Gird yourself as a man to it, and no puling puny whining for pity !
Can Canada keep a fair field and no favors? Her destiny as a power depends on the answer to that question. In every city in Canada to-day are growing up crowded foreign quarters peopled by men and women who have never had a fair field—with class hate in their hearts for inherited social wrongs ; derelicts, no-goods, unfits, born unfit through no fault of their own. Have they no claim? Can Canada as a foster mother redeem such as these? Her destiny as a power depends on the answer to this question, too. These people are coming to her. In every city are tens of thousands of them. She needs these people. They need her. Will it be a leveling down process for Canada or a leveling up process for them? Be-fore the nineties the average number of inhabitants per house in urban Canada was three. By 1901 the average was up to four. By 1911 it was up to five. In the crowded centers as many as twenty a room have been found. If this sort of thing continue and in-crease, Socialism will become a factor in Canada. It will become a factor because every man or woman who has not had a fair chance has a right to demand a change to a system that will give a fair chance. Canada's economic stability and freedom from social unrest will depend on getting her foreign denizens out to the land. Unfortunately high tariff fosters factory; and factory fosters cheap foreign labor; and cheap foreign labor as inevitably leads to social ferment as heat sours milk.
What part does religion play in Canada? In marked distinction to the United Kingdom and the United States, Canada is a church-going nation. You hear a great deal of the orthodoxy of the Britisher; but if you go to England and go to his church, even to a festal service such as Christmas, you will find that he leaves the orthodoxy mostly to the clergy and the women. I have again and again seen the pews of the most famous churches in England with barely a scattering of auditors in them. Of churches where the hard working manual toiler may be found side by side with the cultured and the idle and the leisured—there is none. You also hear a great deal about the heterodoxy of the American ; but if you go to his church —with the exception of the Catholic—you find that he, too, is leaving his heterodoxy to the clergy and the women. A few years ago it was almost impossible to gain entrance to a metropolitan church in the United States, where the preacher happened to be a man of ability or fame. Try it today ! Though church music has been improved almost to the excellence of oratorios or grand opera, unless it be a festal service like Easter or Christmas, the pews are only sparsely filled. I do not think I am exaggerating when I say this is as true of the country districts as of the city. All through New England are count-less country churches that have had to be permanently closed for lack of attendance. But between the churches of the United Kingdom and the United States is a marked difference—it is the air of the preacher. The Englishman is positively sublime in his unconsciousness of the fact that he had lost a grip of his people. The American knows and does not blink the fact and is frantically endeavoring by social service, by popular lectures, by music, by current topics, by vehement eloquence to regain the grip of his people ; and it must cut a live manly man to the quick to know that his best efforts on salvation are too often expended on dear old saintly ladies, who could not be damned if they tried.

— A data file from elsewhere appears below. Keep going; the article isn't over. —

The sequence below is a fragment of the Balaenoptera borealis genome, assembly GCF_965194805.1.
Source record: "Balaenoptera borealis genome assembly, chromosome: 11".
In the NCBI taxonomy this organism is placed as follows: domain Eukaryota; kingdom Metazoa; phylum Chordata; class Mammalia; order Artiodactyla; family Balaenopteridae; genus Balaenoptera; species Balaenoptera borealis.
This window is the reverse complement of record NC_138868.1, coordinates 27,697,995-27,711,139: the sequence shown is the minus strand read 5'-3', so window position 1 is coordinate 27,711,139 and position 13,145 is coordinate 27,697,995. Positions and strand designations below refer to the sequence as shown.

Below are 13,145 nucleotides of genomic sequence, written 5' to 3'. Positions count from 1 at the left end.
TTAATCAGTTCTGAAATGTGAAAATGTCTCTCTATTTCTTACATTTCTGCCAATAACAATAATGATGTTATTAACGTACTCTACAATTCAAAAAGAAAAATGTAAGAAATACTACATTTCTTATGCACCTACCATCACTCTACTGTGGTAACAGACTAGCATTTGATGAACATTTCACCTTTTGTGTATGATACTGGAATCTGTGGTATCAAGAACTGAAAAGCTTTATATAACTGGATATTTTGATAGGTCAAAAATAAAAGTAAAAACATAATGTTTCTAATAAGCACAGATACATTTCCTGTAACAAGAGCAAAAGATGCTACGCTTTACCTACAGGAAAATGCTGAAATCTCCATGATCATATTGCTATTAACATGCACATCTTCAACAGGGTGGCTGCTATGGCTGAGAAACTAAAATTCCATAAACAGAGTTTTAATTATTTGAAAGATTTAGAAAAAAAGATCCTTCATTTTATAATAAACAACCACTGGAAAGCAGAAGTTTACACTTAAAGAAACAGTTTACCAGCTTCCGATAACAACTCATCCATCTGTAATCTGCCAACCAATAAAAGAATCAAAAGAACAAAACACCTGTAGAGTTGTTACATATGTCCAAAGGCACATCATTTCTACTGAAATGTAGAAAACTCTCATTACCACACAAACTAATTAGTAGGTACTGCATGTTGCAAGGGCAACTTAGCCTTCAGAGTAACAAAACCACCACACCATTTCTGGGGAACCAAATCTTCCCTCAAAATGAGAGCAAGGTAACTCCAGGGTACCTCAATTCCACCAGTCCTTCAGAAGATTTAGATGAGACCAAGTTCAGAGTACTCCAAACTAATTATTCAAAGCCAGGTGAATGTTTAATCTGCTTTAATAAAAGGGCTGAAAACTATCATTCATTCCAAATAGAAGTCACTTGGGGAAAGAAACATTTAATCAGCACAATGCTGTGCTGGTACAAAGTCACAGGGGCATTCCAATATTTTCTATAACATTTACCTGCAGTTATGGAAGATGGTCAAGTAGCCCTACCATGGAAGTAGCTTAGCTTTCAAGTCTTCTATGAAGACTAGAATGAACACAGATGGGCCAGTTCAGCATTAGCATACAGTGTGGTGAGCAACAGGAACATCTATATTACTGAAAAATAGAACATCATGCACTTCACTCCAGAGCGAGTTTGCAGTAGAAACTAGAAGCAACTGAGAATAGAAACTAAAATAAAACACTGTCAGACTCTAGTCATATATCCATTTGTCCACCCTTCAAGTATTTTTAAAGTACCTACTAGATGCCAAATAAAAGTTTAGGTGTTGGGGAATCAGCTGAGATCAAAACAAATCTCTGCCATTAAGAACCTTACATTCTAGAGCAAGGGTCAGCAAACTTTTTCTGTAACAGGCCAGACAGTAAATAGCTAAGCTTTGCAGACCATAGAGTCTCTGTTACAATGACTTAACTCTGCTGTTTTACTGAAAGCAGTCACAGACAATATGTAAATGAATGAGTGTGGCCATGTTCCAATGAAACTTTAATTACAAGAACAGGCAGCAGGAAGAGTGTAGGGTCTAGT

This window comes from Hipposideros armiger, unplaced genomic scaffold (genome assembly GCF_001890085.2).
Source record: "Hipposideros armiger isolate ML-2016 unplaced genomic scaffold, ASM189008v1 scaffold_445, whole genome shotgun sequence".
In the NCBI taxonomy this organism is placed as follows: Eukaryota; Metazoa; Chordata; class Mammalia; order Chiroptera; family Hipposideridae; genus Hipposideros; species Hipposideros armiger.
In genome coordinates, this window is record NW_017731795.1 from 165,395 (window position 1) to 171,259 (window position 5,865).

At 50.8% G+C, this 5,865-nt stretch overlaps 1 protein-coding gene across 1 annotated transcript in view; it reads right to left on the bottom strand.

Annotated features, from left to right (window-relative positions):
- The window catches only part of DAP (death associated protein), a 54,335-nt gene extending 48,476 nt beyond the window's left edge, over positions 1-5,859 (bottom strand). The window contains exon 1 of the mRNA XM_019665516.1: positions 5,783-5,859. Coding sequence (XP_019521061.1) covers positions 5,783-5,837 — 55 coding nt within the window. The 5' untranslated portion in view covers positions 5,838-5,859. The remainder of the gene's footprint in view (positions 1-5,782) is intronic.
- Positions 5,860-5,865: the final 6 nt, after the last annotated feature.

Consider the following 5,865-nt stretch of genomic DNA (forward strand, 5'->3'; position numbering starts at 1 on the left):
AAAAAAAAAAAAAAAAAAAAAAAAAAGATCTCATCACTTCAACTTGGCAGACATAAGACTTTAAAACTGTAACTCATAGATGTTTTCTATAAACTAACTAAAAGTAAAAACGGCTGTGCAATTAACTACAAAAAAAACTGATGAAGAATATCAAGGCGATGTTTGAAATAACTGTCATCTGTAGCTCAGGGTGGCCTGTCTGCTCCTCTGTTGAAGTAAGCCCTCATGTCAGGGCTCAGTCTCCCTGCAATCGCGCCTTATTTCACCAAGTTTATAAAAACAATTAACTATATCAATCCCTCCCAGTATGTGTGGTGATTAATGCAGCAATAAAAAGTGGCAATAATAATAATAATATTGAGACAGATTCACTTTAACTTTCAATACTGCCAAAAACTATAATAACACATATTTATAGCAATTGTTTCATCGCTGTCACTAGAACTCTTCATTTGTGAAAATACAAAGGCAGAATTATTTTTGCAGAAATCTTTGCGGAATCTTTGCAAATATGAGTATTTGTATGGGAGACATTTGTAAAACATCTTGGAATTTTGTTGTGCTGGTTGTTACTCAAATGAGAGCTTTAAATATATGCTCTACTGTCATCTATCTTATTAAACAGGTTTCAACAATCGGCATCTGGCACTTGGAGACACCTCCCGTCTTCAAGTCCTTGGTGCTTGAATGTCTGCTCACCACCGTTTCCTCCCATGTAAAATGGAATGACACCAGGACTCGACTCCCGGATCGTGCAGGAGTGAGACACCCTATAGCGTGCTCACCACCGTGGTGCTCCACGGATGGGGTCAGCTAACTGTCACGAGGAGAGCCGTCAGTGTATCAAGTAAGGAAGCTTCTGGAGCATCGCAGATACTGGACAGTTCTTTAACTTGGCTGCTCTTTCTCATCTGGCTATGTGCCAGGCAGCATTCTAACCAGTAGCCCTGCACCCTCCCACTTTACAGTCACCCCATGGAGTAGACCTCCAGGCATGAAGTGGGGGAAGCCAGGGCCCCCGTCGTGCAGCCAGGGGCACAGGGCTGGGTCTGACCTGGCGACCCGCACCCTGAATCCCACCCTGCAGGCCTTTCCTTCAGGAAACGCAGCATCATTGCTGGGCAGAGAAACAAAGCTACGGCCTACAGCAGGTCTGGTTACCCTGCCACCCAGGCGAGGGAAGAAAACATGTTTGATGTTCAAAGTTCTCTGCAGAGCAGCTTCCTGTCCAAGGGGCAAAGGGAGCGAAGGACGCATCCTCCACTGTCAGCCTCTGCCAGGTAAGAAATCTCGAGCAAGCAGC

Now the curious thing about Canada, which I don't attempt in the least to explain, is this : whether the preacher pules, or whines, or moons, or shouts to the rafters, or is gifted with the eloquence to touch "the quick and the dead" ; whether the music be a symphony or a dolorous horror of discords ; whether there be social service or old-fashioned theology ; whether, in fact, the preacher be some raw ignorant stripling from the theological seminary, or a man of divine inspiration and power—whatever is or is not, if the church is a church, from Halifax to Vancouver, you find it full. I have no explanation of this fact. I set it down. Canadians are a vigorously virile people in their church-going. They do it with all their might. I sometimes think that the church does for Canada what music does for continental nations, what dollar chasing and amusement do for the American nation —opens that great emotional outlet for the play of spiritual powers and idealization, which we must all have if we would rise above the gin-horse haltered to the wheel of toil. "The Happy Warrior" in Watts' picture dreamed of the spirit face above him in his sleep. So may Canada dream in her tireless urgent business of nation-making ; and religion may visualize that dream through the church.
Understand the Canadian is no more religious than the American or the Britisher. He drinks as much whisky as they do light wines and beer. He "cusses" in the same unholy vernacular, only more vigorously. He strikes back as quickly. He hits as hard. He gives his enemy one cheek and then the other, and then both feet and fists ; but the Canadian goes to church. One of the most amazing sights of the new frontier cities is to see a church debouching of a Sunday night. The people come out in black floods. In one foreign church in Winnipeg is a membership of four thousand. I think of a little industrial city of Ontario where there is a church—one of three—with a larger membership than any single church in the city of New York.